I didn’t have any big plans for The Stop Button in 2018 other than blogathons and whatever came up. Comics Fondle I was reading all of Love and Rockets, which took more than 2018. But Stop Button… well, marathon training. It was going to take up a lot of time.

Of the 157 feature films… the three best films I watched were Seven Samurai, 2001: A Space Odyssey, and The Best Years of Our Lives. I’d seen all those films before (though it’d been a long time on each of them); the best films I saw for the first time were Get Out, Frances Ha, Sunset Blvd., Only Angels Have Wings, and Jour de fête. No order on any of these lists.

BestWorst
Seven SamuraiGuardians of the Galaxy 2
2001: A Space OdysseyGreat Monster Varan
The Best Years of Our LivesThe Incredible Hulk Returns

However, when it comes to the worst films I watched this year? I’ll give it to Guardians of the Galaxy 2, which I truly loathed, Great Monster Varan, which broke the cardinal rule of kaiju–it was boring–and The Incredible Hulk Returns, which I remembered from childhood and felt great shame. Not for the “Incredible Hulk” TV show, but for that first TV movie. I haven’t been able bring myself to watch the other two yet.

Speaking of superheroes… most of the recent movies I watched were comic book movies. Black Panther, Dr. Strange, Thor 3, Ant-Man 2, Avengers 4, Venom, Aquaman, (ugh) Guardians 2, also Darkman, which I’d watched since starting the blog for the Alan Smithee Podcast but never written about. And the long-anticipated Superman: The Movie: The Extended Version, which is a mess but rather informative about how narrative editing works for a film. Also the second “Hulk” TV pilot movie. Oh, and two Superman serials, one Dick Tracy one, one Batman one.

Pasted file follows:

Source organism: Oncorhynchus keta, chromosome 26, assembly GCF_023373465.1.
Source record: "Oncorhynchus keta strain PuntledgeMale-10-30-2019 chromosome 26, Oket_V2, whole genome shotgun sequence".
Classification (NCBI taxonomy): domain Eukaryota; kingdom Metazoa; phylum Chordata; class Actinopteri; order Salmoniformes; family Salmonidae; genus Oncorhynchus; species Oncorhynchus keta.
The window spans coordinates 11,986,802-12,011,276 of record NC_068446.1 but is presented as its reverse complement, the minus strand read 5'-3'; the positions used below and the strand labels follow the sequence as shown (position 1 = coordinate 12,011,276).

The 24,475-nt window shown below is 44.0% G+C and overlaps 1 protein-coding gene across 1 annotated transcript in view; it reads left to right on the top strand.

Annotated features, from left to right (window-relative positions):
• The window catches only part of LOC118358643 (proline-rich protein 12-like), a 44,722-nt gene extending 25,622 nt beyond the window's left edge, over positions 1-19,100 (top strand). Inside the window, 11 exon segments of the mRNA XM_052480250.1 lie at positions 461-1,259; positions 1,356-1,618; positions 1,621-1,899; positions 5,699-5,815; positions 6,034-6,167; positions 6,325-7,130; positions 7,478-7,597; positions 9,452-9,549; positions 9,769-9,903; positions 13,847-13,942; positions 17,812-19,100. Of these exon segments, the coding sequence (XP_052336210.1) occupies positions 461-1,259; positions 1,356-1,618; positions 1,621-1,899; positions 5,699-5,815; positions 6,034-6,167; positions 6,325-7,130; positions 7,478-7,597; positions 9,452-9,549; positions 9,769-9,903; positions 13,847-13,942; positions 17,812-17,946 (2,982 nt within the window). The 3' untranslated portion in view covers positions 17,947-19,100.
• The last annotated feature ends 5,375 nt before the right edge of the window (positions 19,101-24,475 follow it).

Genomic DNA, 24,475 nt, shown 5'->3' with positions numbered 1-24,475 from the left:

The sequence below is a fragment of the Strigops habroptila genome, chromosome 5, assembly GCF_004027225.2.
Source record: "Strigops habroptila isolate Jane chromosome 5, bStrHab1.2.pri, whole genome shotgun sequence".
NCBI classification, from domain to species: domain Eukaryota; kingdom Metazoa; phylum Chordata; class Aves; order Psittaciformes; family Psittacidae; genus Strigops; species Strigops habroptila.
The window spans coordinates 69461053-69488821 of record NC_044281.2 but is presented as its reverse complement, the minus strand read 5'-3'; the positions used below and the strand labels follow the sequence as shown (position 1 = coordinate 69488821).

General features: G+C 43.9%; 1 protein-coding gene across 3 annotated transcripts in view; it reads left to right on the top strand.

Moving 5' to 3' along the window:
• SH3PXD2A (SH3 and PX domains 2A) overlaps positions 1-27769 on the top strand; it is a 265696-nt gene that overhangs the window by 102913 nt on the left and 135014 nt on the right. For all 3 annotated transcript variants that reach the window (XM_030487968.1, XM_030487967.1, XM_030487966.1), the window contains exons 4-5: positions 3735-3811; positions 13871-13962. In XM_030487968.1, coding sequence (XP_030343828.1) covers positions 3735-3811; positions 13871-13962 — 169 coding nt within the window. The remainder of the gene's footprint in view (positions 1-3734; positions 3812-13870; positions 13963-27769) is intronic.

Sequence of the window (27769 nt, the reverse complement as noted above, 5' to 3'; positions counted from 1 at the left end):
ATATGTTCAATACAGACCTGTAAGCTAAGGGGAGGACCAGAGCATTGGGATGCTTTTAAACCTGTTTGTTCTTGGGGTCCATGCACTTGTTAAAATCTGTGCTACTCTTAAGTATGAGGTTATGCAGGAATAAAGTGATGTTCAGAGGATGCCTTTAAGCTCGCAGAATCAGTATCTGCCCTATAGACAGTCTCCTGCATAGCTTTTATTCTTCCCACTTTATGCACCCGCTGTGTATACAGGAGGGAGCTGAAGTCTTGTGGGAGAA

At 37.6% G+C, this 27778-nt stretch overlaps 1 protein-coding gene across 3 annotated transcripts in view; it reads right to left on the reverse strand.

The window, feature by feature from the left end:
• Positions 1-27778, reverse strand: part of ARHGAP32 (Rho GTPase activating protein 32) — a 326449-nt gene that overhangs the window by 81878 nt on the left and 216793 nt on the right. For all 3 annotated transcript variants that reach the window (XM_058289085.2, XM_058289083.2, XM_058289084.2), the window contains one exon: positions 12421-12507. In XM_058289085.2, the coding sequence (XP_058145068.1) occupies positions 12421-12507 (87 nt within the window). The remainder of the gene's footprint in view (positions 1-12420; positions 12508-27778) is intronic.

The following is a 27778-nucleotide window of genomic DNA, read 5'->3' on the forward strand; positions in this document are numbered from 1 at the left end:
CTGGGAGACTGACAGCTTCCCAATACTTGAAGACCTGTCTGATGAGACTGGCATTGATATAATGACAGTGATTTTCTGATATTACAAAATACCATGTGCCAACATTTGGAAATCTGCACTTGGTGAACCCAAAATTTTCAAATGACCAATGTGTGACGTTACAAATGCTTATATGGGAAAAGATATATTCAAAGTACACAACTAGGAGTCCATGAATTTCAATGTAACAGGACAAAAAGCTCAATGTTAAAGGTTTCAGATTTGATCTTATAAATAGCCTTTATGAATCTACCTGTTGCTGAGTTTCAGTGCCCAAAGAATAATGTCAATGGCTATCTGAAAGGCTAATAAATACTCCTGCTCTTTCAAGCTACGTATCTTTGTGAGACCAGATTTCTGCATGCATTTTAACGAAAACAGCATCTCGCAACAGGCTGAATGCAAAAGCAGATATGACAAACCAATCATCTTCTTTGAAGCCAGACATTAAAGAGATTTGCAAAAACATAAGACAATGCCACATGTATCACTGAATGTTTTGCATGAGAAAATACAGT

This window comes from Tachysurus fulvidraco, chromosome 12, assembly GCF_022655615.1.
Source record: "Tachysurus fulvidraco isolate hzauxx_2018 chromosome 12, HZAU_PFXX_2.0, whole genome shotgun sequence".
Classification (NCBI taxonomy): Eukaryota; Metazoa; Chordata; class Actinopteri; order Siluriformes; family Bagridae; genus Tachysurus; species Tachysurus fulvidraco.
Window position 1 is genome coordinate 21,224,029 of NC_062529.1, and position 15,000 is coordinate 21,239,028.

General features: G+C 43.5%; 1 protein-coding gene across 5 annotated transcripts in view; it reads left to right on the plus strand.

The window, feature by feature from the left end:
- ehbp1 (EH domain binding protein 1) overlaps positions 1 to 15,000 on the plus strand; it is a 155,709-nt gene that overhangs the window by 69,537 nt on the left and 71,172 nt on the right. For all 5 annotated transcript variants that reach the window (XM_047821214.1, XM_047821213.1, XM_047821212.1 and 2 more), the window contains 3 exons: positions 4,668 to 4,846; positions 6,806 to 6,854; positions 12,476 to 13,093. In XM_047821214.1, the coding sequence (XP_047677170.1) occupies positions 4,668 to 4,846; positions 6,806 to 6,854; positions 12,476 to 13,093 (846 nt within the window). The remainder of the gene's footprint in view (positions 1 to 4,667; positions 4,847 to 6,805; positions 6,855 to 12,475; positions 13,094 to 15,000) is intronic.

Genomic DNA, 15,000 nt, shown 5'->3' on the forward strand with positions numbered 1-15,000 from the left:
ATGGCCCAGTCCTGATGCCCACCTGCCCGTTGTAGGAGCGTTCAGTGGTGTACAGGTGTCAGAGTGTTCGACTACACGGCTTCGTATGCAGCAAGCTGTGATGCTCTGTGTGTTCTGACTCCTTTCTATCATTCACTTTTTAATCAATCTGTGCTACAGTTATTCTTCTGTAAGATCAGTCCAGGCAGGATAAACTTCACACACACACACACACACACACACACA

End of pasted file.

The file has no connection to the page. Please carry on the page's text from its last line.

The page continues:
Best comic book movies I watched were Black Panther and Avengers 4.

Sequels I watched a bunch. Five total Puppetmaster movies (one and the four sequels). Westworld and Futureworld. Star Wars: Episode 8. Good, the Bad, and the Ugly (the first Leone Western I’ve written about). Mission: Impossible 6 and 5. Magic Mike 2 (haven’t seen the first). Die Hard 3 (after meaning to watch it again for, you know, a decade). Creed II (it might be the only Stallone movie on the blog this year, which is something). And then some Halloween movies. I watched the Joe Chappelle travesty again, then the crappy Rob Zombie ones in their theatrical cuts for the Sum Up post I really didn’t want to do. After seeing H40, I decided to scrap that post. Not worth editing, even though I had it fully drafted. That one killed Sum Up enthusiasm even more than Godzilla Showa.

Then there were the sequel serials. The aforementioned Batman and Superman ones. Also Flash Gordon 2. I also watched Judex, which is actually good (the first actually good serial I’d seen in ages), The Clutching Hand, which was godawful and stopped me watching serials, The Phantom Creeps, which was godawful but no Clutching Hand, and Dick Tracy, which was godawful but no Phantom Creeps. When I tried to keep the interest with Flash Gordon 2 and it disappointed… well. I can’t do the serials for a while. I think I might have watched the first chapter of The Shadow and not even posted it because the serial was such a noodle.

As usual, there was more horror than one would think. The Puppetmaster series, House, DeepStar Six, Shadow of the Vampire, Stepford Wives, Babadook, Quiet Place, Let Me In, Sleepwalkers, The Descent, The Witch. Some major disappointments; I expected too much from House and Six though. Those two are on me. The biggest surprise was probably that one good Puppetmaster movie.